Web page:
A statue of Mary lifting Jesus off the cross was one of two statues vandalized at St. Patrick’s Parish. Photo courtesy of St. Patrick’s Parish

New group’s goal is protecting statues

By 
  • August 14, 2020

Canadians enjoy religious freedom unlike many in other parts of the world, so for Jeffrey Susilo the thought that recent church vandalism could be evidence that those freedoms might be under attack is disheartening.  

Born in Indonesia where he lived until he was 14 years old, Susillo says he is no stranger to religious persecution and violence to property. Christians form a minority in the predominantly Islamic nation and religious buildings are often protected by fences and security guards, he said.

Triggered by the harm inflicted on Catholic statues in Canada, Susilo felt prompted to start a Facebook group which he called “Protecting our Sacred Statues” in hopes of building a community, raising concerns and generating ideas on how to keep church property safe.

“Coming to Canada when I was a little boy, it felt nice that we have religious freedom,” said Susilo, who was born and raised in a Catholic family. “We don’t have the pressure of having a religion or pressure to be Muslim because being a Muslim is more accepted back home.”

Recent cases of church vandalism in Canada began in late May and have seen damage done to Our Lady of Lourdes Grotto in Sudbury, Ont., St. Patrick’s Parish in Markham, Sacred Heart Church in Calgary and the Basilica of Our Lady in Guelph, Ont. Police have not established a motive for the attacks and continue to investigate. Catholic churches have also been targeted across the United States, at the same time when many statues of Confederate leaders were toppled during protests after the killing of a Black man, George Floyd, at the hands of the Minneapolis police.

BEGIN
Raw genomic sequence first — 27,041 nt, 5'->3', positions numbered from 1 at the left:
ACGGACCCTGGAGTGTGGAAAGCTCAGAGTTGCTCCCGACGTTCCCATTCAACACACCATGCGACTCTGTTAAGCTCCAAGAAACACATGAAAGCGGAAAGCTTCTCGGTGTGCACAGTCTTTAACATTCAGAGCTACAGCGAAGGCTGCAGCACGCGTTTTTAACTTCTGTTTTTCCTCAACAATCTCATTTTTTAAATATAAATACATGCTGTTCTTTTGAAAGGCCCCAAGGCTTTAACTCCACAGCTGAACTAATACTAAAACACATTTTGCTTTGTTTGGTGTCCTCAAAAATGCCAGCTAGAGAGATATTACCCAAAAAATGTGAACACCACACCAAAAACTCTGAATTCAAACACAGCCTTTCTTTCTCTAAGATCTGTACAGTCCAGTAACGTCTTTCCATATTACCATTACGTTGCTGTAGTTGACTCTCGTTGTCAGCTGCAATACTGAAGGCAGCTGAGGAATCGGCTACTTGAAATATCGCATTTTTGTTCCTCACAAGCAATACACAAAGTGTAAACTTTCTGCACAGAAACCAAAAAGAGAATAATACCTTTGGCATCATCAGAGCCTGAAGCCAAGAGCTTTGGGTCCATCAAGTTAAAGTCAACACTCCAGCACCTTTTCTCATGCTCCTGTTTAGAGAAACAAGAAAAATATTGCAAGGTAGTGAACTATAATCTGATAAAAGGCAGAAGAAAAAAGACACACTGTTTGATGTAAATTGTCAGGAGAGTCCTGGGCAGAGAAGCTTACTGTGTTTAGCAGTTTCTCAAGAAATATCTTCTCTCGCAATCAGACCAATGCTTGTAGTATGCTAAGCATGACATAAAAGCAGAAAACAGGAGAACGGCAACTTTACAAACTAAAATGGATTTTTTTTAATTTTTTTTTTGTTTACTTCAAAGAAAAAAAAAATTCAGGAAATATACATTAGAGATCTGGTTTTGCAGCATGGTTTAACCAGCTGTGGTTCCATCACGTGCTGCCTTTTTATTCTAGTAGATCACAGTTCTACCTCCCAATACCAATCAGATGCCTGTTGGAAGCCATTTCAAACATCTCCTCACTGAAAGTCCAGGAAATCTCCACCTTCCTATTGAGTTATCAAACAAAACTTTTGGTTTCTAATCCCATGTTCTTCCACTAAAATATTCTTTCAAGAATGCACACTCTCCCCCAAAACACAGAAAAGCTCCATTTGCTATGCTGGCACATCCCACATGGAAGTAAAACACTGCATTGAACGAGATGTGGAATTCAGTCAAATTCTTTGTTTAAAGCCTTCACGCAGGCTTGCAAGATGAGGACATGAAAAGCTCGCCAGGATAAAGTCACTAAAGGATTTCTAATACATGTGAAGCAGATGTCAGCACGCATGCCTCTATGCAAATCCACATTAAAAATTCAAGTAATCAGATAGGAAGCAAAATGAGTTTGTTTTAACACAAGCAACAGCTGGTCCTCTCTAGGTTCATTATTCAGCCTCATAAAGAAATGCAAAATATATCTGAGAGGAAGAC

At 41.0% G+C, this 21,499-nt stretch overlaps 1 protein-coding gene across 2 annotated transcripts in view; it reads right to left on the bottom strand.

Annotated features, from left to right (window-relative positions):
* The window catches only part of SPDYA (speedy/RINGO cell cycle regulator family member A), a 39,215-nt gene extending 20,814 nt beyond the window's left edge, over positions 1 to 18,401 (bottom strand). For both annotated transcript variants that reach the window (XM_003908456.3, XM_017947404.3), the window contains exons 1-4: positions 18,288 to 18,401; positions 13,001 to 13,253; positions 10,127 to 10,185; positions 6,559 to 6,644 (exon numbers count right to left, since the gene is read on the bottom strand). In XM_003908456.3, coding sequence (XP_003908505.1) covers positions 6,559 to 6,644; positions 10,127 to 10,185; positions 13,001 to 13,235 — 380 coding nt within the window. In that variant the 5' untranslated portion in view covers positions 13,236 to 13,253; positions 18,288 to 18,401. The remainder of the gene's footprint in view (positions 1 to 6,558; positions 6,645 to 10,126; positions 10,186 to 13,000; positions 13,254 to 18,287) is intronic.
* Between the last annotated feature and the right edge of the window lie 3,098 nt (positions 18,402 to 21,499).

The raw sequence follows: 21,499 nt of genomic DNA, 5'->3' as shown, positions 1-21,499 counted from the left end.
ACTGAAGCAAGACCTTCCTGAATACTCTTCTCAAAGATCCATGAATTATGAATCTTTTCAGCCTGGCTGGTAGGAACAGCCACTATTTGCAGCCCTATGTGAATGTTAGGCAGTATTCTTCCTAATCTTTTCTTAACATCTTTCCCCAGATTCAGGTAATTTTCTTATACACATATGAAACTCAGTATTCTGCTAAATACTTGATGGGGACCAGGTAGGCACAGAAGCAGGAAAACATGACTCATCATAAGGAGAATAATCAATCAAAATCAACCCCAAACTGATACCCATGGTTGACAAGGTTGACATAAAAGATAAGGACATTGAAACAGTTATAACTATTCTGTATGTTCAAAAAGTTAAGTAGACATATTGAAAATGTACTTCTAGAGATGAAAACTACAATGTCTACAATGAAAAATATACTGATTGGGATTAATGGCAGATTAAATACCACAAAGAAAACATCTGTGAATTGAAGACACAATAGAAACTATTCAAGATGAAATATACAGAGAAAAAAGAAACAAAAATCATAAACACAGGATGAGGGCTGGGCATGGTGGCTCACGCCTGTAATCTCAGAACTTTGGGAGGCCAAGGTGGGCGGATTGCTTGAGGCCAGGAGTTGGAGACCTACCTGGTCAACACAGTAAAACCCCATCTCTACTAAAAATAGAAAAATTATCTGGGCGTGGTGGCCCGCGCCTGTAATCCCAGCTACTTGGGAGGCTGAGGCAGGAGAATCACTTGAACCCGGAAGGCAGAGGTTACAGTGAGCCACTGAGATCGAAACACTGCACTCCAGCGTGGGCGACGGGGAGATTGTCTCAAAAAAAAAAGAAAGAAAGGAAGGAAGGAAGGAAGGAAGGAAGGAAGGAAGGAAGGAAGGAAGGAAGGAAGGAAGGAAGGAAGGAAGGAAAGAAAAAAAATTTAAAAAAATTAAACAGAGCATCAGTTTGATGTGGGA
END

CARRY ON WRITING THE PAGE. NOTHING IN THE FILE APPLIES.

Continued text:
Susilo, who attends St. Michael’s Cathedral Basilica in Toronto, says the open environment around churches is a welcoming mark of Canadian identity which he would hate to see change due to vandalism.

“I feel so good that I can go to church and it doesn’t have a sky-high gate for protection,” said Susilo, who works for the Indonesian consulate in Toronto. “I feel safe in Canada, but when these things are happening, it reminds me of back home and makes me feel we have to do something about it.”

Patrick Redmond, a parishioner at St. Patrick’s and a member of the Knights of Columbus, was especially hurt by the vandalism at his church in July, which included damage to a statue depicting Mary lifting Jesus off the cross. For him, it was an attack on a labour of love he still vividly recalls 10 years later.

“There was an Italian parishioner who carved these statues and he was getting old and moving on to another parish and wanted to donate them to the church,” he recalled. “I was one of the Knights who went to the sculptor’s house and brought the statues to the church. We laid the foundations down and put them up.”

The damage to the statues is being handled by insurance.

Susilo, who is part of a ministry at St. Patrick’s Church in downtown Toronto that prepares sandwiches for the homeless every Wednesday, is optimistic that the good work that people of faith are doing could help deter copycats by bringing understanding to what these pieces mean to the Catholic community in the nation.

“There’s lots of people who could care less about statues, but they mean so much to people like me,” he said. “I want to do more. I want to see if people would help me protect not the just statues but the Church.

“We have to protect our home.”

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